The second risk factor, recent violence, can also combine with climate shocks to produce crises: more than 40 percent of countries experiencing a food crisis in 2017 carried this double burden. More important, recent conflict is probably the best predictor that a country will have more conflict in the future, since these countries are likely to still have leaders and groups that can access weapons and mobilize people to fight. We used data from Uppsala Conflict Data Program to identify the more than 40 countries that had recorded conflicts (defined as a conflict to which the state was a party) in the five years prior to 2018.
The third factor, discriminatory political institutions—those that marginalize certain social groups or exclude them from power—increases the risk of instability and humanitarian emergencies by making governments less responsive to segments of their population. For instance, in the event of a food shortage, marginalized groups in these countries are less likely than others to receive government aid, increasing the likelihood of a humanitarian crisis and creating grievances against the state.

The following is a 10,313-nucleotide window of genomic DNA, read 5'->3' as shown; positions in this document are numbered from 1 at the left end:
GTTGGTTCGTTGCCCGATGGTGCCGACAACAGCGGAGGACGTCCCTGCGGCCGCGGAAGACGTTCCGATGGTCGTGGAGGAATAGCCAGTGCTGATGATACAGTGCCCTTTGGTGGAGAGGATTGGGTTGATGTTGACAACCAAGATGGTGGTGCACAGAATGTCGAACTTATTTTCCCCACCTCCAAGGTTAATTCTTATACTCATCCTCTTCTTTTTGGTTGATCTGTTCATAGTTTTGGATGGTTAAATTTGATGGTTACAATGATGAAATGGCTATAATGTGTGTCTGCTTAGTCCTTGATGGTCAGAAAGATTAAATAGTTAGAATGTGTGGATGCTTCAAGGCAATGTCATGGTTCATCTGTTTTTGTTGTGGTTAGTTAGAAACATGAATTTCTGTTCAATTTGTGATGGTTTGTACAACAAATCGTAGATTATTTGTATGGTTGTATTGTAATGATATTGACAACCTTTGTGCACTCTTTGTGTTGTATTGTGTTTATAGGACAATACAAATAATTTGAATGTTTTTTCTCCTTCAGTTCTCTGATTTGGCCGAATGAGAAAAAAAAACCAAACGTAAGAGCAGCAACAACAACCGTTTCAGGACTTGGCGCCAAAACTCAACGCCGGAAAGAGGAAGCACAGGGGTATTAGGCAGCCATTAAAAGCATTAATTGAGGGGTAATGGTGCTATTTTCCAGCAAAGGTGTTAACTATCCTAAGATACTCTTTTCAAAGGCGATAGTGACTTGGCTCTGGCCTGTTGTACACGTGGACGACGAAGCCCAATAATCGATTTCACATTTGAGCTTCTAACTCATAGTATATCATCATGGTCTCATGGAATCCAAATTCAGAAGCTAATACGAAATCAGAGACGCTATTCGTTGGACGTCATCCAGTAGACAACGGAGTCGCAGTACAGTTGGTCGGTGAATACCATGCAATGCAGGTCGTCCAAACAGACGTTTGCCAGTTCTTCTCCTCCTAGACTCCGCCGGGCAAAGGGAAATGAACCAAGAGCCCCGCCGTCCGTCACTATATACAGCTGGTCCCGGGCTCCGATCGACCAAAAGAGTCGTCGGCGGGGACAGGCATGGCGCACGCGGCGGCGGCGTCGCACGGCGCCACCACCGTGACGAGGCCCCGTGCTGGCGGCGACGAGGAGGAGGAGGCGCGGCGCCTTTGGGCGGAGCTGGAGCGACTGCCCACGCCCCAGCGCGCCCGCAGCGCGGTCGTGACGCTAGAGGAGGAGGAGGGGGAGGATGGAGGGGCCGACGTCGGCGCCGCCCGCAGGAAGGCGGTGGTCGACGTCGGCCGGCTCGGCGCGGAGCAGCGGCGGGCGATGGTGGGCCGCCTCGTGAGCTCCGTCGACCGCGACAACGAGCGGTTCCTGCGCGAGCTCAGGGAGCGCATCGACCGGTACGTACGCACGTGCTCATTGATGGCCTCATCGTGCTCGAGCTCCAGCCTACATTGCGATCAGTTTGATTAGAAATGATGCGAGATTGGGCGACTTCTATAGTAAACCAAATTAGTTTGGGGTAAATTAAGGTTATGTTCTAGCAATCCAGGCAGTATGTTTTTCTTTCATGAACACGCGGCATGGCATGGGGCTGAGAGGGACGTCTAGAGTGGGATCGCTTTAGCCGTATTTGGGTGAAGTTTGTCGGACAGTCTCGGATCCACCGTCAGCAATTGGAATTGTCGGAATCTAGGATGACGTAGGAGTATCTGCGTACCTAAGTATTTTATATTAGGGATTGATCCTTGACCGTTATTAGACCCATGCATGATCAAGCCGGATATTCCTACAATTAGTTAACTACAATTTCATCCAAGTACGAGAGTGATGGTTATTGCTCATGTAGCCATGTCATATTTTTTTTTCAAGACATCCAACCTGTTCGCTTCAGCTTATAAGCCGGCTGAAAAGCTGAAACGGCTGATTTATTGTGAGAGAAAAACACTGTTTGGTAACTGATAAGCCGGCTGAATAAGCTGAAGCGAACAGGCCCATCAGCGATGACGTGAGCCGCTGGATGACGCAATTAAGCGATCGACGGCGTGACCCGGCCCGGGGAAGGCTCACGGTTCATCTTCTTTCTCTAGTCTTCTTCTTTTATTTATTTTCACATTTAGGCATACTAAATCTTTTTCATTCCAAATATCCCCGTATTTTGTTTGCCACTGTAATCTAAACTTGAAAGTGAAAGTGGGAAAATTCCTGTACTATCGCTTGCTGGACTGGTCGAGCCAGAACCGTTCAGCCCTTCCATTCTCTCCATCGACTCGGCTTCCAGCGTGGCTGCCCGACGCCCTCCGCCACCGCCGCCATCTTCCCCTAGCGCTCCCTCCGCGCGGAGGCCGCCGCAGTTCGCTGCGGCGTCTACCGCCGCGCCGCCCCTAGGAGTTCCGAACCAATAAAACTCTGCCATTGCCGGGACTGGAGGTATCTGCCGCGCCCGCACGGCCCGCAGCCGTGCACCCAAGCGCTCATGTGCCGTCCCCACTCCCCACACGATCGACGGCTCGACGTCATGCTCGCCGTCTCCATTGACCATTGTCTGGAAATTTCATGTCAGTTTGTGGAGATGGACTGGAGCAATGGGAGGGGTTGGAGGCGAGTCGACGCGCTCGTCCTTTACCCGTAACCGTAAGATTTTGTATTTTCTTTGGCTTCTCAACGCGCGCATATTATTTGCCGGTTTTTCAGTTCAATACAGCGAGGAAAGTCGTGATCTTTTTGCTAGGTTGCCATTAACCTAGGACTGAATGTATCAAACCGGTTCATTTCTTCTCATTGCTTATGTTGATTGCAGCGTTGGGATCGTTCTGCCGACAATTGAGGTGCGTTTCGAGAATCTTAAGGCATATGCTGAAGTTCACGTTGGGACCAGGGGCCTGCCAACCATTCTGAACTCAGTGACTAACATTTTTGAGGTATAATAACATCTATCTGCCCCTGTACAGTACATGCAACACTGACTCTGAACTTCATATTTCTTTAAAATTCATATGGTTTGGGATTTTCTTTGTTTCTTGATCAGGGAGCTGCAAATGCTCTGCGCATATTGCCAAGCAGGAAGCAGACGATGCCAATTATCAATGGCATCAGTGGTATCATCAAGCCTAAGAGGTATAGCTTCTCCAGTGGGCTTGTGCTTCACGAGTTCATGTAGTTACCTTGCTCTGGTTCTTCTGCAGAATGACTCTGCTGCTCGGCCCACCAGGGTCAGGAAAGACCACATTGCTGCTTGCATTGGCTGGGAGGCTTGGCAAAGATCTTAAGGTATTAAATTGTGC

The political scientist Judith M. Bretthauer defines “high” political exclusion as occurring in countries where at least 20 percent of the population is formally excluded from political power. Using her criteria and information from the Ethnic Power Relations (EPR) dataset, we calculated that 35 countries currently have highly discriminatory institutions. Nine of those countries, indicated on the map, also had high agricultural dependence and a recent history of conflict. (At least two more countries, Cameroon and Ethiopia, had high levels of discrimination not captured by the EPR dataset.)